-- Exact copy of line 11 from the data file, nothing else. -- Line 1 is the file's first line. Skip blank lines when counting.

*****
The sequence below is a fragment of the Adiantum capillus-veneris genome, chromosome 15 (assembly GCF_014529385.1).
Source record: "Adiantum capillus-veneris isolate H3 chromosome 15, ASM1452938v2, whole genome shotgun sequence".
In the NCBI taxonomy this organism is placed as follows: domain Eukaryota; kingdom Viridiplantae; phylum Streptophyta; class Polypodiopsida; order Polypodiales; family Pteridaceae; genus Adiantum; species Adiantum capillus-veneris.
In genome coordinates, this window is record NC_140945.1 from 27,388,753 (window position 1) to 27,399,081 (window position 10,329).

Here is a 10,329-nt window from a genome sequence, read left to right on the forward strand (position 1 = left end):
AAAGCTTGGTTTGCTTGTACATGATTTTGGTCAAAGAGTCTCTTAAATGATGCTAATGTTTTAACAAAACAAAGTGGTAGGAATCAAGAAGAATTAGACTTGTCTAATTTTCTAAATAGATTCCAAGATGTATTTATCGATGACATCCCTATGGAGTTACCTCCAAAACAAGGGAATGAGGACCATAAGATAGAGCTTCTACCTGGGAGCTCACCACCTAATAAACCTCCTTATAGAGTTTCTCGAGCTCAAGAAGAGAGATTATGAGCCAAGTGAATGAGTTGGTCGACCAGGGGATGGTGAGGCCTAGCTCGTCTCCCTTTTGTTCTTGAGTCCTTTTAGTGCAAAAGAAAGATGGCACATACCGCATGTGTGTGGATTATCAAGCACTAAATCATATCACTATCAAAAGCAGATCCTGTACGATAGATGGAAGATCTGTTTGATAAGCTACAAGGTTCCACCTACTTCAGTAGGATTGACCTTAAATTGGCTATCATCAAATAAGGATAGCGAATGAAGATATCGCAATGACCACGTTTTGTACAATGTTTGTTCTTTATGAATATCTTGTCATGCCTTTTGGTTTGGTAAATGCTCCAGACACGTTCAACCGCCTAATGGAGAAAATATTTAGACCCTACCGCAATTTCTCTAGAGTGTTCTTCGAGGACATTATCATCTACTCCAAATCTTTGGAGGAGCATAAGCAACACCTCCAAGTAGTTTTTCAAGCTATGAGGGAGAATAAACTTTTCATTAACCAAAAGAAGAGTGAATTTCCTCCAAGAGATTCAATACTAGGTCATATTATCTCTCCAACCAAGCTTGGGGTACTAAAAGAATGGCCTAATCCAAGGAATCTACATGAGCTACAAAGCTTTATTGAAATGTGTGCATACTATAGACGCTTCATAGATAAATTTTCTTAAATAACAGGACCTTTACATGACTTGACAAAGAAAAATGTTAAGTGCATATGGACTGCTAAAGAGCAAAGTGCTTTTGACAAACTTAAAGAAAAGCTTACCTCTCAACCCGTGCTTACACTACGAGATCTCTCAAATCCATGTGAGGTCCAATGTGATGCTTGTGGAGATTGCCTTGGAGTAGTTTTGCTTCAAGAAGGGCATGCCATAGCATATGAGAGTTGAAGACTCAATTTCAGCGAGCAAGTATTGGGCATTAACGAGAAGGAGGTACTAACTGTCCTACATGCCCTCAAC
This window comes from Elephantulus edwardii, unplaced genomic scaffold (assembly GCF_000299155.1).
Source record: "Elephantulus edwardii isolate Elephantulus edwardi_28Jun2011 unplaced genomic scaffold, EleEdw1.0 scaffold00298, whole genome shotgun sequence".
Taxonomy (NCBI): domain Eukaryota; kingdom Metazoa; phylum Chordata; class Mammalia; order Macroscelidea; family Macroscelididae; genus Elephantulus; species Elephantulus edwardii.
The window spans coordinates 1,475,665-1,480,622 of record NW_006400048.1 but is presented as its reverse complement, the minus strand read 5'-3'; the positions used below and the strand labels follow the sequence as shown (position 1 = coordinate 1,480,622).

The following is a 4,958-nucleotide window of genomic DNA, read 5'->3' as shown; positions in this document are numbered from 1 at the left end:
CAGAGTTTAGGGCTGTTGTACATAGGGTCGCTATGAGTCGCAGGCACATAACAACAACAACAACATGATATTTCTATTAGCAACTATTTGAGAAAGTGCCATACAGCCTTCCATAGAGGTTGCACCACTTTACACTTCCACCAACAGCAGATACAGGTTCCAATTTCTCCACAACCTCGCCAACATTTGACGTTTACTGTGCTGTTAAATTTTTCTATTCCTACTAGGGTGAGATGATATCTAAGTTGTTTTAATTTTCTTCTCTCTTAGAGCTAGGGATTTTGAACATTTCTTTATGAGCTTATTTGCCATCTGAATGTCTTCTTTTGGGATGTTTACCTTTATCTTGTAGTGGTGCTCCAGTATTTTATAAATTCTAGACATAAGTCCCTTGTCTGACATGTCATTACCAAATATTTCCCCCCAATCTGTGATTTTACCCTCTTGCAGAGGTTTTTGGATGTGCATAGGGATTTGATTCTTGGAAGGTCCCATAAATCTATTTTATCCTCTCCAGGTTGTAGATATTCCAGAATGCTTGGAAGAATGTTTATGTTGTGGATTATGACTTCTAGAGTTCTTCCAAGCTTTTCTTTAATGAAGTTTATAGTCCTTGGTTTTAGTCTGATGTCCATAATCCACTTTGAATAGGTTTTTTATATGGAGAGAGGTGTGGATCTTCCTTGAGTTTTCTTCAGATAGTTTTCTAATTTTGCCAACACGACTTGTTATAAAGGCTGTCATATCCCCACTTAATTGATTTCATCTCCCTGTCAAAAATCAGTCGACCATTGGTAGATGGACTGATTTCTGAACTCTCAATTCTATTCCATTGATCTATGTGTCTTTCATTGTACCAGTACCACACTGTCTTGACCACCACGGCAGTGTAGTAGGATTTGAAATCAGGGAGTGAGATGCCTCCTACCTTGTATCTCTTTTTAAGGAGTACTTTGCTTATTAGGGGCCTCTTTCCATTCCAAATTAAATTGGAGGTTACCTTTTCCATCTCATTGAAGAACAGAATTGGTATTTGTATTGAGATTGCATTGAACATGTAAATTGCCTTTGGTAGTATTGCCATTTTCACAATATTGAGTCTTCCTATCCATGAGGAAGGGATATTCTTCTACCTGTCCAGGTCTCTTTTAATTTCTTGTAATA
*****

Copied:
The following is a 4,958-nucleotide window of genomic DNA, read 5'->3' as shown; positions in this document are numbered from 1 at the left end: